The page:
November 30, 2019 1 By Smile For ME

Hello and welcome to November’s newsletter. Hope you have all had the best month possible. We have just had our 7th Birthday and this year is a special year as we upgraded our registration and are now Registered Charity Number 1185760. Thank you so much to everyone who has supported us over the years it really means a lot 💙

 

12 smile presents were sent to both ME sufferers and carers of all ages this month. Our smile presents change all the time as we personalise them with each person’s likes and interests. Some of the items included this month were bath bombs, blankets, teddies, coffee vouchers, xbox vouchers, polly pocket toys, craft sets, mugs, postcards, woolly hat, woolly gloves, pamper sets and sweets.

Thank you to those who sent us lovely pictures of you receiving your Smiles and to those who sent kind messages.

 

Each month we ask on social media what has made you smile? We love hearing the responses and hope by sharing some of your smiles it can help others to find a smile too.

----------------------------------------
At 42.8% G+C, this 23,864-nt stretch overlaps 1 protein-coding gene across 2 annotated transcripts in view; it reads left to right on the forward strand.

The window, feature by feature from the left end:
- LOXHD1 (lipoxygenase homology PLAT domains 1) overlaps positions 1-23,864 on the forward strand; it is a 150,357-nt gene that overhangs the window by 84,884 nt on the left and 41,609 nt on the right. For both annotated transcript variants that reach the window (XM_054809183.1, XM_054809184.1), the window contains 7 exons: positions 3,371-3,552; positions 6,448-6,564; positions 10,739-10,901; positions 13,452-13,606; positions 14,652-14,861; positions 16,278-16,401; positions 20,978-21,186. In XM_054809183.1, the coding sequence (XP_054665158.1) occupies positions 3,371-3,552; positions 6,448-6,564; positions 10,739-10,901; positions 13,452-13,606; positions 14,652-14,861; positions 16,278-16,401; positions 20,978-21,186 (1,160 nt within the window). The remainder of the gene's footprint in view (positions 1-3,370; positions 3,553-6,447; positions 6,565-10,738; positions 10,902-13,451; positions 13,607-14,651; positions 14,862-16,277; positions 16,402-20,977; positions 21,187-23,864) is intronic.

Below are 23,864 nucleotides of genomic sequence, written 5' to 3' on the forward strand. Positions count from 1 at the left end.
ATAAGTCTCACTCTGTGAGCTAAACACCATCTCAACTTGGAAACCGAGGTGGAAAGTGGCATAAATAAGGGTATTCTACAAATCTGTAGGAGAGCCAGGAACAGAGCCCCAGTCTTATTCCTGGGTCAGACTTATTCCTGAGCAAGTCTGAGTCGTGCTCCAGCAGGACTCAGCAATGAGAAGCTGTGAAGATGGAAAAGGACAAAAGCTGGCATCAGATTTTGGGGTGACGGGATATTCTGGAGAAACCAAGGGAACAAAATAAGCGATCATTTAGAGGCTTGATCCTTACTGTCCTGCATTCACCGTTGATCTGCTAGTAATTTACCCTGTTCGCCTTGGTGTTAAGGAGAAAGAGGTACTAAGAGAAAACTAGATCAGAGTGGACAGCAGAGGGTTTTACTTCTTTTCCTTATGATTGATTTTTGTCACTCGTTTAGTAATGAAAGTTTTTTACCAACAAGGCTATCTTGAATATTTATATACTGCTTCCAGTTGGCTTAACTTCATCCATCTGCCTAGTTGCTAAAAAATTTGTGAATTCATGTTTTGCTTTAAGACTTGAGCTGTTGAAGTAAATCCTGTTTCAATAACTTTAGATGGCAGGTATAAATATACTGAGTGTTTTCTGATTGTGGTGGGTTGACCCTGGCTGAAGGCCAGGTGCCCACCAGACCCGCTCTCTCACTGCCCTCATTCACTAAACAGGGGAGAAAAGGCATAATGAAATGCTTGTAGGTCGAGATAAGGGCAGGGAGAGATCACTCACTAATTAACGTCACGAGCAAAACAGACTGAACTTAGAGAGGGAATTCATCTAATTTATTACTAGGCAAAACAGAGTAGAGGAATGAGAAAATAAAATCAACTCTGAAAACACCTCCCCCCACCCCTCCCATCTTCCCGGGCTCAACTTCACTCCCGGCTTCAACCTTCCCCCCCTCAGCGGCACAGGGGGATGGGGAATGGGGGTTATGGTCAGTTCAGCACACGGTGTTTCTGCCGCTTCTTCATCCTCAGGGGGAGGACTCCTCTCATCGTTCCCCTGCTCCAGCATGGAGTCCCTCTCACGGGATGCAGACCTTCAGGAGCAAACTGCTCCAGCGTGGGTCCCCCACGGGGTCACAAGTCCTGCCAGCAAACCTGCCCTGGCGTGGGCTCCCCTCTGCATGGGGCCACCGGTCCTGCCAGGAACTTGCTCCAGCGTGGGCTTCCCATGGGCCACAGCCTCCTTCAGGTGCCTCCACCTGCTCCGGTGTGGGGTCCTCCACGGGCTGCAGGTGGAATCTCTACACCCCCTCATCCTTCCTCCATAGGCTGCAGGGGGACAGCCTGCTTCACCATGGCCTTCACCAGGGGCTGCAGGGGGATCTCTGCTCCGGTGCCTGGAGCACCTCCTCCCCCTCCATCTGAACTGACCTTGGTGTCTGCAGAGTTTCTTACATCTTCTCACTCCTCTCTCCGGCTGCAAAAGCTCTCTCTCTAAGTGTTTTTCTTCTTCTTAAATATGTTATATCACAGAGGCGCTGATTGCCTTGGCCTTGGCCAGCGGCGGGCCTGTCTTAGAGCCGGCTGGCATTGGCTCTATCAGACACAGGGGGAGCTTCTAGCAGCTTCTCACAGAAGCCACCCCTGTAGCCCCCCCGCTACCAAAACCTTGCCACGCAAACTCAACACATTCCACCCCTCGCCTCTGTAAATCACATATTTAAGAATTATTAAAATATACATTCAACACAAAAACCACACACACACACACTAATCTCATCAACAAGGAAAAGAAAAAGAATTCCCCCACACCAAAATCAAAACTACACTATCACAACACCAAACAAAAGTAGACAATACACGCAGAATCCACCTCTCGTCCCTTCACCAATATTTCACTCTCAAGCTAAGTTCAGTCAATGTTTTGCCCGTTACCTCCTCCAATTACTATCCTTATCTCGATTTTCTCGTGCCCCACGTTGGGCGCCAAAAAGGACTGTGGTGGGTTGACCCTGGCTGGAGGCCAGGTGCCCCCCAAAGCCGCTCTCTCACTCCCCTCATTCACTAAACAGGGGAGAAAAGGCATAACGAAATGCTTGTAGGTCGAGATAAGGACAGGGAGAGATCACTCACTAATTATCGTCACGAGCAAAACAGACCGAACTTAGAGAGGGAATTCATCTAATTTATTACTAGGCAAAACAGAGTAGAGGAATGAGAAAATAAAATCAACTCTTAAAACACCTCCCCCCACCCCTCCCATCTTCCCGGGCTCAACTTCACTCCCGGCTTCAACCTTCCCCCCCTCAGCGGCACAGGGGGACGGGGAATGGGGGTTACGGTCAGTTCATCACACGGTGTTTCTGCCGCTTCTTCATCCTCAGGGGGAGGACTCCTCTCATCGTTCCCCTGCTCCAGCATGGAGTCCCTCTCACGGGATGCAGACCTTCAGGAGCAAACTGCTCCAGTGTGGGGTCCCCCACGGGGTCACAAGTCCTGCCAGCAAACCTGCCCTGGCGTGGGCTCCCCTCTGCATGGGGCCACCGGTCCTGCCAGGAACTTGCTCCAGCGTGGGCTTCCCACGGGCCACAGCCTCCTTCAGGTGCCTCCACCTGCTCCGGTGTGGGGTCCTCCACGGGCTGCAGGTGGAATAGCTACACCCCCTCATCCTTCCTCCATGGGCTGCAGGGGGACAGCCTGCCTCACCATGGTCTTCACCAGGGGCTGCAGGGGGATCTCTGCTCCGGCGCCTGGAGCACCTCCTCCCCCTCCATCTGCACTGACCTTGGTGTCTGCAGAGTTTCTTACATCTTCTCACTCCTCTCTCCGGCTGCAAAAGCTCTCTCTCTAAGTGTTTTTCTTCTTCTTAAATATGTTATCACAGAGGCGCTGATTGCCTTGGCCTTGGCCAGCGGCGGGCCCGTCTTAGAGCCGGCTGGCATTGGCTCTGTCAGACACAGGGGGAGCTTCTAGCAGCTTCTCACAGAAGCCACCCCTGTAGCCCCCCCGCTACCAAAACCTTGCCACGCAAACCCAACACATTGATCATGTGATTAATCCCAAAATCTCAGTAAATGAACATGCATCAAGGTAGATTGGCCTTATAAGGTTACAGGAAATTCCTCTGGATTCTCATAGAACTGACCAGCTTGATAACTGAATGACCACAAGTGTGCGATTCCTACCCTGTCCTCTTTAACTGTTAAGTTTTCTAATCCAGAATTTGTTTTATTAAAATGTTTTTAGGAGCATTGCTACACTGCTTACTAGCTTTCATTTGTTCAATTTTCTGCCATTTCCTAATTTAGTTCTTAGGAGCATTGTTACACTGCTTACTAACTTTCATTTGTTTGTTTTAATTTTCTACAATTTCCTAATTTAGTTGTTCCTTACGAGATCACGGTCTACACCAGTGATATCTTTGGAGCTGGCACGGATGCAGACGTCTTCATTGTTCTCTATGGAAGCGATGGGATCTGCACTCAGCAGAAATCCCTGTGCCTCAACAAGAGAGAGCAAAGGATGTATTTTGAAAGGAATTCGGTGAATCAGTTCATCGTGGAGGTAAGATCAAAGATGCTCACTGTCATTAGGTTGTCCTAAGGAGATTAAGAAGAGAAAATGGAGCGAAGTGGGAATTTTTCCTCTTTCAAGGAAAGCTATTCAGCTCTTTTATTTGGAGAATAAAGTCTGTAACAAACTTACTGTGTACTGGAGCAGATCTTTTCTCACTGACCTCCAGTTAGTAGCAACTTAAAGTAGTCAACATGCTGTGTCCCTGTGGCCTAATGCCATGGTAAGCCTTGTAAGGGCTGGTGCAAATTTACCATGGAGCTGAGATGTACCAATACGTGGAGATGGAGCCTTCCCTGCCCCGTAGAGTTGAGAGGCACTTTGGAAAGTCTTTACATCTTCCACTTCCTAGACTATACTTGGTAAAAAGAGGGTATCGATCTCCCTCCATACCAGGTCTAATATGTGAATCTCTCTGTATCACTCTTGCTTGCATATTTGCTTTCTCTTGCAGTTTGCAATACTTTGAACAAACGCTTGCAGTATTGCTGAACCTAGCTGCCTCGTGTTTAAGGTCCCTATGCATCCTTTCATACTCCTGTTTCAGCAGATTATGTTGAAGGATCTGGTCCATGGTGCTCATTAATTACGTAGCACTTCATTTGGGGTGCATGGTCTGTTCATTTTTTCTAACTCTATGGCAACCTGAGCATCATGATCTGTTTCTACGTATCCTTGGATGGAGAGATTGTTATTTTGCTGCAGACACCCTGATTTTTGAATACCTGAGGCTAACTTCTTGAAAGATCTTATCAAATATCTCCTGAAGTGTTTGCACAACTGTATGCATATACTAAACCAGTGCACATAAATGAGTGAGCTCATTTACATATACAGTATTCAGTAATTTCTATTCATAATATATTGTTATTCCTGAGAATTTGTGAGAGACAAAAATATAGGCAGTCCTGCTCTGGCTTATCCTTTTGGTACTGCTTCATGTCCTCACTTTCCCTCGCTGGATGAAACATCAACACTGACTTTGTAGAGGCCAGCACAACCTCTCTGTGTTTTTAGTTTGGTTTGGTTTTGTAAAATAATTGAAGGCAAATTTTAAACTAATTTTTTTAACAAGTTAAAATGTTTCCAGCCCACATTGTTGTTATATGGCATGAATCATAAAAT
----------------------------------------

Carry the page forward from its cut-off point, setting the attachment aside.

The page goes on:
This month’s share a story comes from Hannah Wallace. Thank you Hannah for sharing your story.

I never thought as a 17 year who was wild and full of life, that things would change forever and I would be in my 30’s living a very different life than what I envisioned. I hope whoever reads this can feel inspired that just because things don’t turn out as you would imagine, you can find a way and yes it may be tough at times but it is possible to find grace and choose life. 

I woke up one day feeling so ill I could barely get out of bed, after ignoring my body for weeks thinking I felt off because I was over doing it. This was where my journey began with a severe bout of glandular fever, which led to an ME/fibro diagnosis. Which left me unable to do regular life, I felt like I had failed and it took me a long time to accept it, which lets face it is perfectly human, when we go through a massive trauma. I’m sure anyone reading this knows all the symptoms that floor you and what’s worse everyone experiencing their journey with it can be different. I watched all my friends go off to university, believing that I would go back to what I considered normal life and that never quite happened.